Security of Supply

There is continuing concern about the reducing availability of electricity generation in the UK before nuclear comes on stream. There are a number of mutually reinforcing problems:

  • Coal fired stations are being closed as a direct result of EU legislation - the Large Combustion Plant Directive - which was enacted in response to concerns about greenhouse gases and global warming.
  • Cheap US shale gas has encouraged low cost US coal exports to rise very sharply, thus encouraging the use of coal for generation in the UK, thus rapidly using up the generating hours allocated to those coal plants which had been allowed to continue operating under the Large Combustion Plant Directive. They will therefore close faster than expected.
  • Gas is at the same time becoming more expensive in Europe, following Japan and Germany's post-Fukushima switch from nuclear to gas. Gas stations are therefore being mothballed because they have become unprofitable.
  • New investment in power generation was probably deterred following Labour's price freeze announcement, and maybe also by the reference to the CMA.
  • And some commentators warned that the UK's gas supply position was "precarious" after the large "Rough" storage facility was closed down in 2017, reducing total available storage to no more than about five winter days usage.

The alarm was first raised by Ofgem in its 2010 Project Discovery report which concluded that:

  • There was reasonable doubt over whether the current energy arrangements will deliver secure and sustainable energy supplies.
  • Prompt action would reduce risk to energy supplies, help lower costs to consumers and help progress towards climate change targets
  • There was a need for unprecedented levels of investment to be sustained over many years in difficult financial conditions and against a background of increased risk and uncertainty.
  • The uncertainty in future carbon prices was likely to delay or deter investment in low carbon technology and lead to greater decarbonisation costs in the future.
  • Short-term price signals at times of system stress do not fully reflect the value that customers place on supply security which may mean that the incentives to make additional peak energy supplies available and to invest in peaking capacity are not strong enough.
  • Interdependence with international markets exposes GB to a range of additional risks that may undermine GB security of supply.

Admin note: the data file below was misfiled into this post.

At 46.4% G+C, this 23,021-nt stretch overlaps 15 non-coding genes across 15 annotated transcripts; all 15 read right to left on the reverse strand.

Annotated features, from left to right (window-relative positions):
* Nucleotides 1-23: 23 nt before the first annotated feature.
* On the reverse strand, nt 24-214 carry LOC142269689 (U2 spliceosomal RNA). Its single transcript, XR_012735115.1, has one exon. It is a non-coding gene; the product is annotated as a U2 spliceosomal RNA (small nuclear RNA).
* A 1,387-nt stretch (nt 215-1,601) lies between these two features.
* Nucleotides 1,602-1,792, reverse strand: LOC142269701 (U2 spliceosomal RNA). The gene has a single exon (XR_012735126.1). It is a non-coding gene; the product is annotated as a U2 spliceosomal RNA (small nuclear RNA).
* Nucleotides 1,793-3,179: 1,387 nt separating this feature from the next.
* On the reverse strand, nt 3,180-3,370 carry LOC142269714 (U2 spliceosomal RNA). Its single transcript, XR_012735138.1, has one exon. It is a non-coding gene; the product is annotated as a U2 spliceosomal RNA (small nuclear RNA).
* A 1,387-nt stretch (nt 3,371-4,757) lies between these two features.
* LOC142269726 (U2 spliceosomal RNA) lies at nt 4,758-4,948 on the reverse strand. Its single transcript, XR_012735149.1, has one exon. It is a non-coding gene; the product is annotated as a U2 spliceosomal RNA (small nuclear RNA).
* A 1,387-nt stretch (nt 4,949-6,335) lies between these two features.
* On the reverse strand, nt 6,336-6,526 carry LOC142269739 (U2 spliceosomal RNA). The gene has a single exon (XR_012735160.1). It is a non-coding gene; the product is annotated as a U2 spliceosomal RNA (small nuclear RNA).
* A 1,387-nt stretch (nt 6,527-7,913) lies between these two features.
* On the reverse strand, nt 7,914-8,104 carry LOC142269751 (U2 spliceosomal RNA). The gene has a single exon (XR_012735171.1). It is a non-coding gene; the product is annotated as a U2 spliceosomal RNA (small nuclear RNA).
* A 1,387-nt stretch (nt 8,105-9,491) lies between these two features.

• The higher cost of gas and electricity may mean that increasing numbers of consumers are not able to afford adequate levels of energy to meet their requirements, and that the competitiveness of industry and business is affected.

The Government's subsequent dash for gas (and for nuclear) is described here.

Concern had increased even further by July 2015 when Ofgem warned that peak demand electricity supply margins could fall as low as 1.2% in the following winter, and maybe disappear altogether in 2016/17. Measures would be taken to ensure that lights stayed on, including paying big users to accept the risk of interruption in their supplies, but the situation was nevertheless both worrying and expensive.

There was more worrying news in late 2018 when Tempus Energy persuaded the European Courts that there should be a full State Aids investigation into the UK government's subsidy for back-up power generation. Tempus specialised in demand reduction:- paying large energy consumers to use less energy. They argued that the government's 'capacity market scheme' unfairly subsidised old fossil fuel plants instead of demand reduction techniques.

Government-subsidised back-up power, provided via new interconnector cables to/from France and Belgium, is due to become available from the winter of 2021-22.

There were signs of possible problems in the autumn of 2020 when a combination of still weather (leading to low wind power) and generator maintenance triggered two 'electricity margin notices'.


Martin Stanley

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